A friend who works in the next office over at PRI's The World told me last weekend that his job is to report the news, and my job is to help people escape from it.
If you walk down the studio hallway in our building, you'll see WCRB hosts on one side inviting you to listen to Mozart or Brahms while the Boston Police Commissioner is live on the air on the other side, on 89.7, giving a caller assurances that the BPD is doing what it can to build trust between officers and the community.
In the hallway, producers for All Things Considered scramble to get the technical details right for breaking news coverage of events in Dallas. I overhear planning for the upcoming Democratic and Republican National Convention coverage.
And what’s my biggest worry today? Making sure the right promos are running this week, and that the “Symphony at 8” schedule in August doesn’t duplicate music we're broadcasting in live Boston Symphony concerts from Tanglewood.
It’s easy to feel like what I do - what we all do here at WCRB - is frivolous, especially compared to those making the news and those reporting on it. While my friends and colleagues across the hall risk their lives reporting overseas, and colleagues across the NPR system are arrested while reporting on protests, and my reporter friends experience traumatizing news fatigue I can’t even fathom, we’re sitting here playing music that was written hundreds of years ago, in the hopes that we’re making someone’s day a little brighter.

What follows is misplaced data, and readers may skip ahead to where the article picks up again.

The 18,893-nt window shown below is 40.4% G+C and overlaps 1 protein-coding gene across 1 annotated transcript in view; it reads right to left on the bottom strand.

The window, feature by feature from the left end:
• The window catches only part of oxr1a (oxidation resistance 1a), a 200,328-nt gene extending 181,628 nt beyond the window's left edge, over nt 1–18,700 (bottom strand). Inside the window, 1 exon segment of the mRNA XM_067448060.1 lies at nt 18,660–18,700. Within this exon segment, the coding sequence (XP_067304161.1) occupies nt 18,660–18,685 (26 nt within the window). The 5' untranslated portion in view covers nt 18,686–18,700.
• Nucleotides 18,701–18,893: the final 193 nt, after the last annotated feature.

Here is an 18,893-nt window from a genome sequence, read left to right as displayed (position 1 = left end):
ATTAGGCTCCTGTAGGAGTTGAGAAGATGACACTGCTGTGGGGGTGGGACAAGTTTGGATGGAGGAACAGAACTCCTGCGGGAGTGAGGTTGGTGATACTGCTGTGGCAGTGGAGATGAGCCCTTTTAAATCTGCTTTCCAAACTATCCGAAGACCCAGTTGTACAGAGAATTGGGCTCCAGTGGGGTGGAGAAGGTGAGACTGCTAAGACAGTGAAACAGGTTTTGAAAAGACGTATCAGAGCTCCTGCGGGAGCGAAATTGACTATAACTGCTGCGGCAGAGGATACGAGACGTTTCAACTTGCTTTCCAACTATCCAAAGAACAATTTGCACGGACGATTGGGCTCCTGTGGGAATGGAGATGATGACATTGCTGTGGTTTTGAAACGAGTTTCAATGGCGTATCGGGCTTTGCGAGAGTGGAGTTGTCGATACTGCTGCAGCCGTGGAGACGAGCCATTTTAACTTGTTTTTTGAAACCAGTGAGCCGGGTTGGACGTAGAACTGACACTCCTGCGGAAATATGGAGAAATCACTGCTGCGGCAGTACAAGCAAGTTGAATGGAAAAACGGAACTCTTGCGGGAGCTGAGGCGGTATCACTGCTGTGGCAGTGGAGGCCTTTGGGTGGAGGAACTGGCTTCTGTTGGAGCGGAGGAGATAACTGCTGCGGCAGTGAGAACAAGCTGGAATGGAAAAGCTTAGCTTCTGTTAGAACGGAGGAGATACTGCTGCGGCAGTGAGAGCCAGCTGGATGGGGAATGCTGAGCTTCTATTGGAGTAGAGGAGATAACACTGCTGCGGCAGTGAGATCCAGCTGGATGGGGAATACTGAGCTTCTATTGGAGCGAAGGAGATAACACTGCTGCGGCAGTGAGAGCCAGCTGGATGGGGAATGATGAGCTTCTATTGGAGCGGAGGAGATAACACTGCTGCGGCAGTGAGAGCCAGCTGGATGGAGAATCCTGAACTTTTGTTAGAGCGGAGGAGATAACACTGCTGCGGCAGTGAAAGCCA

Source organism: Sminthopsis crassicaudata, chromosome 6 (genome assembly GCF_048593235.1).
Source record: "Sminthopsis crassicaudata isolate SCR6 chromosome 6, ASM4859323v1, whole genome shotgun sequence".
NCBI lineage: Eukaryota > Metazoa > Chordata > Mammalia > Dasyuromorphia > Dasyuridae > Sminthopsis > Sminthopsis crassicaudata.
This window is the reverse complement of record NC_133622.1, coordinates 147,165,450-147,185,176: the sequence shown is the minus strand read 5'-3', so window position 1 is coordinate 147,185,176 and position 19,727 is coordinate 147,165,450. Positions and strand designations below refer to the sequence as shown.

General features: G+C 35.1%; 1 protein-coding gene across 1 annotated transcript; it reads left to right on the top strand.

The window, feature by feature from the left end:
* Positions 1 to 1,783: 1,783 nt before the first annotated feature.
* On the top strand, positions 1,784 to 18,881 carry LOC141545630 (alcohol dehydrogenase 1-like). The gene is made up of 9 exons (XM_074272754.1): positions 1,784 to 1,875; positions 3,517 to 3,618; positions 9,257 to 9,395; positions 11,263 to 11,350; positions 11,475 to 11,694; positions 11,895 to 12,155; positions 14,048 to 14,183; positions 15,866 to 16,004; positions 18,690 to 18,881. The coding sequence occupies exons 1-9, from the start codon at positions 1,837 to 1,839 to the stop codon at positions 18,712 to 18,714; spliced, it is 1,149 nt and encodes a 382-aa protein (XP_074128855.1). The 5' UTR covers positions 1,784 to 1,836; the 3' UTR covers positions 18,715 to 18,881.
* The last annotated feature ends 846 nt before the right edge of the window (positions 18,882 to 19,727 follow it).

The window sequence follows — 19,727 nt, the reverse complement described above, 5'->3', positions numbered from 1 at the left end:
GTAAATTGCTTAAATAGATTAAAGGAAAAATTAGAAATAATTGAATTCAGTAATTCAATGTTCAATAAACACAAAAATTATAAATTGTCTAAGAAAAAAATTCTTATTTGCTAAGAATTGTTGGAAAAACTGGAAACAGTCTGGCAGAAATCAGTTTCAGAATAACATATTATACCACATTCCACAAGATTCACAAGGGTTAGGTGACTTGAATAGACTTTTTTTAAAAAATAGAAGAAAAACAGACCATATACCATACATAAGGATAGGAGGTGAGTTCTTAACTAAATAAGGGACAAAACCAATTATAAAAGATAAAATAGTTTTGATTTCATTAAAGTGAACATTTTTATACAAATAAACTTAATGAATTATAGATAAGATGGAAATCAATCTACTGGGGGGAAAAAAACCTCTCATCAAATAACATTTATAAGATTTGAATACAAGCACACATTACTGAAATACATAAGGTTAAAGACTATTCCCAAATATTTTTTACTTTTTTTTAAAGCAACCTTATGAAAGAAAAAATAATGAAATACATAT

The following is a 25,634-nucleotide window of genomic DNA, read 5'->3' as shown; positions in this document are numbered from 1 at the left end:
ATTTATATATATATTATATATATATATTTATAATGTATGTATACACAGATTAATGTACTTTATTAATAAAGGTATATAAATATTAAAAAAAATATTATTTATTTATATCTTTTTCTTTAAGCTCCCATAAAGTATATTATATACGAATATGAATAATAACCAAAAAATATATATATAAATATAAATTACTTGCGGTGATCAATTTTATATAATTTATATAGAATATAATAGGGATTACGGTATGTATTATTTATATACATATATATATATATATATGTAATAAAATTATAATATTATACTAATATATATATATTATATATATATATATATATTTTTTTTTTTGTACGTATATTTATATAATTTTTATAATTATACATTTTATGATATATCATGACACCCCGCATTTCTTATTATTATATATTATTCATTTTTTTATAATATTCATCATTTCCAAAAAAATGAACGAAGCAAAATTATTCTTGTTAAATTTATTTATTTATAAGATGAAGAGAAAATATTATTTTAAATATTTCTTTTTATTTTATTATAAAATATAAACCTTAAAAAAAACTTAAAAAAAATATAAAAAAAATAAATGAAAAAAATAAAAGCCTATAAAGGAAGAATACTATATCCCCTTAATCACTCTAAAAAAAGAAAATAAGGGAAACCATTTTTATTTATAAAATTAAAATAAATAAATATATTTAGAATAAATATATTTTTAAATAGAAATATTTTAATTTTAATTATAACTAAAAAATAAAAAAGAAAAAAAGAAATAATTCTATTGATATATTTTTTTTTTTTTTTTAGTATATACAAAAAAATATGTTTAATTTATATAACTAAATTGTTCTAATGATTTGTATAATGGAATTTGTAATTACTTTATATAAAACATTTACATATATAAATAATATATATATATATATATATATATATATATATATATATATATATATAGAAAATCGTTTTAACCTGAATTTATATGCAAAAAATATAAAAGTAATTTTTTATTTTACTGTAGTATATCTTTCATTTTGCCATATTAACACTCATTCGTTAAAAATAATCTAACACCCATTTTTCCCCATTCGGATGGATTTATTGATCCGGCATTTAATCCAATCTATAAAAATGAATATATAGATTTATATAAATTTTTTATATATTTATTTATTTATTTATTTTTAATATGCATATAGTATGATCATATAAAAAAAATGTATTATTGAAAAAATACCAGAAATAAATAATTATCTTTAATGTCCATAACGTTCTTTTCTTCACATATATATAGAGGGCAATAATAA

Sadly though, with increased frequency, I’m reminded that what we do is not only relevant, it’s necessary. I worry that I’ve become numb to the “there was a bombing/shooting/terrorist attack, what do you want me to say” questions from whoever is on the air when tragedy strikes. Our on-air response is always to acknowledge what has happened, but to avoid discussing it in-depth - that’s what the news station is for. We’re here to provide solace, to inspire hope, and to remind people that the human spirit will prevail and that there’s still beauty and kindness in the world.
I remember the day after the Boston Marathon bombing, when a listener called the station after we played “The Lark Ascending.” She thanked us, saying it was a moment of sanity for her in a chaotic world. I replay that phone call in my head after each event, reminding myself that what we do is just as important as what our colleagues across the hall are doing.
My hope for the future is a world where I don’t have to be reminded of our relevance because of tragedy. I wish for a world where classical radio doesn’t have to be a place of solace after tragedy. But I’m glad that it’s there, for now, when we need it.